36. 36. URBAN ART HOUSE National University of Singapore Year of Study 2008 The site of the project is Prinsep Street in Singapore. This street is characterised by a variety of activities ranging from the famed densely packed electronics mall, Sim Lim Square; to small-scale churches and student hostels. The masterplanning proposal was to enhance existing buildings and complement the area with additional retail activity, more student hostels, a library and a recreational park. An elevated street was proposed to boost connectivity between the buildings and cater for the increase in human traffic. Media walls were proposed for entertainment and advertorial purposes, as well as to provide horizontal and vertical connectivity. It also functions as a physical dermarcation to the district. The proposed Urban Art House, i.e. the parcel at the start of the district, is a hostel for art students. Facilities include a naturally ventilated bazaar on the ground floor; roof top cafes and an amphitheatre; an art gallery; and linkages to the adjacent electronics mall and art school. View of the Urban Art House media wall facade
  37. 37. Proposed church extension Proposed recreational park Proposed flea market Proposed elevated street Proposed library Proposed church extension Proposed retail plaza Proposed Urban Art House: Bazaar• Media Wall• Student Hostel• SIM LIM SQUARE LA SALLE COLLEGE OF THE ARTS BURLINGTON SQUARE SMU STUDENT HOSTEL SINGAPORE LIFE PRESBYTERIAN CHURCH PRINSEP STREET PRESBYTERIAN CHURCH TAMIL METHODIST CHURCH IOI PLAZA GOLDEN WALL COMPLEX Masterplan Proposal Student Hostel Media Wall Bazaar Link to art school Section through the bazaar, art gallery, and student hostel Section through Urban Art House and the linkage to the art school Elevated Linkways Medial Wall Bazaar Student Hostel Roof top Cafes and Amphitheatre Axonometric Drawing of Urban Art House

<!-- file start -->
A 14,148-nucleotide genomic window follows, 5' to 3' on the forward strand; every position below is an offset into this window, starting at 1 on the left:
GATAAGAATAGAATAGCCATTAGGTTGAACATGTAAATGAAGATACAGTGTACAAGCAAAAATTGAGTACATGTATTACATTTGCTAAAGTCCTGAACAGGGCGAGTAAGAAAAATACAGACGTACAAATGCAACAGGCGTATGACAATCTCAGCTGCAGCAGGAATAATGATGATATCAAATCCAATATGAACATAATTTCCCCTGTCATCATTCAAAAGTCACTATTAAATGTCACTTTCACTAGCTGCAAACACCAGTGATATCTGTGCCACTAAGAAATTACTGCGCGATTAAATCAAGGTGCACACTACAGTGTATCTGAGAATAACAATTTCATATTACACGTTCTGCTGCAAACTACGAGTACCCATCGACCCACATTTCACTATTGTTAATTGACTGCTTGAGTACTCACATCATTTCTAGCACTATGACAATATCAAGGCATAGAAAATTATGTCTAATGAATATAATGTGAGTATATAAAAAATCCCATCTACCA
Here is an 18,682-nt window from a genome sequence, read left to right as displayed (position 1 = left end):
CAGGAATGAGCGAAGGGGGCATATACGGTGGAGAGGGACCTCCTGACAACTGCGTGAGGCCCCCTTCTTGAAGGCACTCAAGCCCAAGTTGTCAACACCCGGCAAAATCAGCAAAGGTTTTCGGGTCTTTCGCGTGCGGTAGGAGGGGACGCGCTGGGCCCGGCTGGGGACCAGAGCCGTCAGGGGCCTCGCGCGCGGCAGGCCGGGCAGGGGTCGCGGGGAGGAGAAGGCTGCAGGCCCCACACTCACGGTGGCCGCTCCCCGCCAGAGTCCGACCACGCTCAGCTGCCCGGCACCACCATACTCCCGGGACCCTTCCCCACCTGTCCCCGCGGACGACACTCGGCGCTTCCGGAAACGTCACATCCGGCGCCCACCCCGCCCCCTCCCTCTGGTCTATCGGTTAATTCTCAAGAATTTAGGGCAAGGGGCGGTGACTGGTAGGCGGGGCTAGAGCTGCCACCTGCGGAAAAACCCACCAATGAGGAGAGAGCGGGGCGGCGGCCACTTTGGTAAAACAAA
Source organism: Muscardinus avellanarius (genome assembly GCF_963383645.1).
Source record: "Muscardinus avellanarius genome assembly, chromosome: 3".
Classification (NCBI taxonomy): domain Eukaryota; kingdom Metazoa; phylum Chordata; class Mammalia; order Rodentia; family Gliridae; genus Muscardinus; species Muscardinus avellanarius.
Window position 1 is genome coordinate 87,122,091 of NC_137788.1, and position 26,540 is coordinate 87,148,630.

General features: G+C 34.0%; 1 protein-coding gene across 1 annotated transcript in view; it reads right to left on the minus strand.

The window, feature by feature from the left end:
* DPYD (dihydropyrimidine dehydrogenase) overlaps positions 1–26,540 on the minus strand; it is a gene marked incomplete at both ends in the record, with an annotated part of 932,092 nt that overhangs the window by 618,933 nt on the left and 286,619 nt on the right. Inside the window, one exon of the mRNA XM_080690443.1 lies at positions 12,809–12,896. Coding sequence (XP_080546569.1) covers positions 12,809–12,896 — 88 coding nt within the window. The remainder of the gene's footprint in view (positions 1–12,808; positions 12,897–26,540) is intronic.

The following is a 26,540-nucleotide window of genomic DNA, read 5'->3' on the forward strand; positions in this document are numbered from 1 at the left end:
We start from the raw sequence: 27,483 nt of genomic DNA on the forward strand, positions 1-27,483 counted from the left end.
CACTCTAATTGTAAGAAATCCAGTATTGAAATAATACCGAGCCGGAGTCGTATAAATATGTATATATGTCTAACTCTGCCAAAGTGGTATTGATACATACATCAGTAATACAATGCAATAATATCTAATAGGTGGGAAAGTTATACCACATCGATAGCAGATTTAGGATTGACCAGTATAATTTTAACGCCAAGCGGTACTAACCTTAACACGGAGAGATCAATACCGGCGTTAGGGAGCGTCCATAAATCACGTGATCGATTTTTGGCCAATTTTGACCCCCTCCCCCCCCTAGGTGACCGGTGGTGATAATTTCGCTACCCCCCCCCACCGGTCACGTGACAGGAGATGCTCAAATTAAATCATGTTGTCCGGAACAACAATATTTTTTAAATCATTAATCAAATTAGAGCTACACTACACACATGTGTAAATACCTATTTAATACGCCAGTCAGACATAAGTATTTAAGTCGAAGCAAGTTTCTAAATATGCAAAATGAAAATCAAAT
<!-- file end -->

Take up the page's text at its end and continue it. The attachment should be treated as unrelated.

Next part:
38. 38. Process Models
  39. 39. View from the elevated linkway
  40. 40. STUDENT HOSTEL National University of Singapore Year of Study 2006 The brief was to design a student hostel in the One North development in Singapore - a 20-hectare development dedicated to world class research facilities in the fields of Biomedical Sciences, Infocomm Technology, Media, Physical Sciences and Engineering . The building is designed to be very permeable - having only two ‘faces’ and left open on either end; opening up to views and exposing the building to natural elements. The hostel rooms and other facilities are organized linearly along the faces of the building. The circulation spine is made up of unsheltered ramps in the centre of the building. The ramps sweep in and out of the building going beyond its walls and making the outdoor space part of the building experience. The corridors along the hostel rooms, on either side of the ramps, are made of structural glass allowing natural light to penetrate every level. View of Student Hostel from street level
  41. 41. 1st Storey Floor Plan 3rd Storey Floor Plan2nd Storey Floor Plan Movable screens can be rotated for maximum sun- shading Naturally ventilated corridors and facade openings enable effective cross- ventilation Glass floors are open to sky for natural light penetration to the lower floors 3RD STOREY 2ND STOREY 1ST STOREY Natural lighting & ventilation strategy
  42. 42. 0 1 2 3 4m Section